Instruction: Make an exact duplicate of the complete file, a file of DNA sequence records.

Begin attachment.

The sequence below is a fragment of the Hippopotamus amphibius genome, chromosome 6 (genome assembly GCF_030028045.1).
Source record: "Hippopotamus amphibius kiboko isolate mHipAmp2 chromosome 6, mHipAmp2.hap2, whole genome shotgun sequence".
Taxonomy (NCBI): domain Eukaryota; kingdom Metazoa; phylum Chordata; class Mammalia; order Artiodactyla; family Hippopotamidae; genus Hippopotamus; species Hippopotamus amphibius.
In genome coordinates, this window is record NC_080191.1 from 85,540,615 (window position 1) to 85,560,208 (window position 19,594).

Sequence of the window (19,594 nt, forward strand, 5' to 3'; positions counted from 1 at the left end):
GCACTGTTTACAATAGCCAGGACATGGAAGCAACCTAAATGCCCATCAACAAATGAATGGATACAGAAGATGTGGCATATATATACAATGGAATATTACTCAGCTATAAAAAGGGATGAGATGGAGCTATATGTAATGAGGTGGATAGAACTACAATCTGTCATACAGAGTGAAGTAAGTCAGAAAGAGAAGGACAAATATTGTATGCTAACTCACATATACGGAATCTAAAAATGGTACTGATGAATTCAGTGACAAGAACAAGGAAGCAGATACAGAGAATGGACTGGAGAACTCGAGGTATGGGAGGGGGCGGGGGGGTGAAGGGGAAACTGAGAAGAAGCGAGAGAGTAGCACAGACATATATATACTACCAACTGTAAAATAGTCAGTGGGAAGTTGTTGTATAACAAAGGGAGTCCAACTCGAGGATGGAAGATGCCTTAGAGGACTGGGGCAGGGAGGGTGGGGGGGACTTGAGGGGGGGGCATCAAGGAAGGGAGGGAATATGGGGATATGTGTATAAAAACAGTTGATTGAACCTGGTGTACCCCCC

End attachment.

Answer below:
The sequence below is a fragment of the Hippopotamus amphibius genome, chromosome 6 (genome assembly GCF_030028045.1).
Source record: "Hippopotamus amphibius kiboko isolate mHipAmp2 chromosome 6, mHipAmp2.hap2, whole genome shotgun sequence".
Taxonomy (NCBI): domain Eukaryota; kingdom Metazoa; phylum Chordata; class Mammalia; order Artiodactyla; family Hippopotamidae; genus Hippopotamus; species Hippopotamus amphibius.
In genome coordinates, this window is record NC_080191.1 from 85,540,615 (window position 1) to 85,560,208 (window position 19,594).

Sequence of the window (19,594 nt, forward strand, 5' to 3'; positions counted from 1 at the left end):
GCACTGTTTACAATAGCCAGGACATGGAAGCAACCTAAATGCCCATCAACAAATGAATGGATACAGAAGATGTGGCATATATATACAATGGAATATTACTCAGCTATAAAAAGGGATGAGATGGAGCTATATGTAATGAGGTGGATAGAACTACAATCTGTCATACAGAGTGAAGTAAGTCAGAAAGAGAAGGACAAATATTGTATGCTAACTCACATATACGGAATCTAAAAATGGTACTGATGAATTCAGTGACAAGAACAAGGAAGCAGATACAGAGAATGGACTGGAGAACTCGAGGTATGGGAGGGGGCGGGGGGGTGAAGGGGAAACTGAGAAGAAGCGAGAGAGTAGCACAGACATATATATACTACCAACTGTAAAATAGTCAGTGGGAAGTTGTTGTATAACAAAGGGAGTCCAACTCGAGGATGGAAGATGCCTTAGAGGACTGGGGCAGGGAGGGTGGGGGGGACTTGAGGGGGGGGCATCAAGGAAGGGAGGGAATATGGGGATATGTGTATAAAAACAGTTGATTGAACCTGGTGTACCCCCC